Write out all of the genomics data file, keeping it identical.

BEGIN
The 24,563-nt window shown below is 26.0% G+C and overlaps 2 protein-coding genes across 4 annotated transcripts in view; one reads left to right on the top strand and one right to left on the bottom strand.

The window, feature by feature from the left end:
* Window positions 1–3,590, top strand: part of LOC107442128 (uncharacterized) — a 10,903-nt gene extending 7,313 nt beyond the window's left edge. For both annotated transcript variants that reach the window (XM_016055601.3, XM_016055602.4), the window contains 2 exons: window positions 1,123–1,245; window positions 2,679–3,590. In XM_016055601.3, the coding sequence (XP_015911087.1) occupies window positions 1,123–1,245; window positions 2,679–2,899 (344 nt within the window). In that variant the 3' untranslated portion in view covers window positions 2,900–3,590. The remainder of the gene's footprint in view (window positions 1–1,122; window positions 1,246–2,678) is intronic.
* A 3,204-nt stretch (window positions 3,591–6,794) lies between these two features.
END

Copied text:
The 24,563-nt window shown below is 26.0% G+C and overlaps 2 protein-coding genes across 4 annotated transcripts in view; one reads left to right on the top strand and one right to left on the bottom strand.

The window, feature by feature from the left end:
* Window positions 1–3,590, top strand: part of LOC107442128 (uncharacterized) — a 10,903-nt gene extending 7,313 nt beyond the window's left edge. For both annotated transcript variants that reach the window (XM_016055601.3, XM_016055602.4), the window contains 2 exons: window positions 1,123–1,245; window positions 2,679–3,590. In XM_016055601.3, the coding sequence (XP_015911087.1) occupies window positions 1,123–1,245; window positions 2,679–2,899 (344 nt within the window). In that variant the 3' untranslated portion in view covers window positions 2,900–3,590. The remainder of the gene's footprint in view (window positions 1–1,122; window positions 1,246–2,678) is intronic.
* A 3,204-nt stretch (window positions 3,591–6,794) lies between these two features.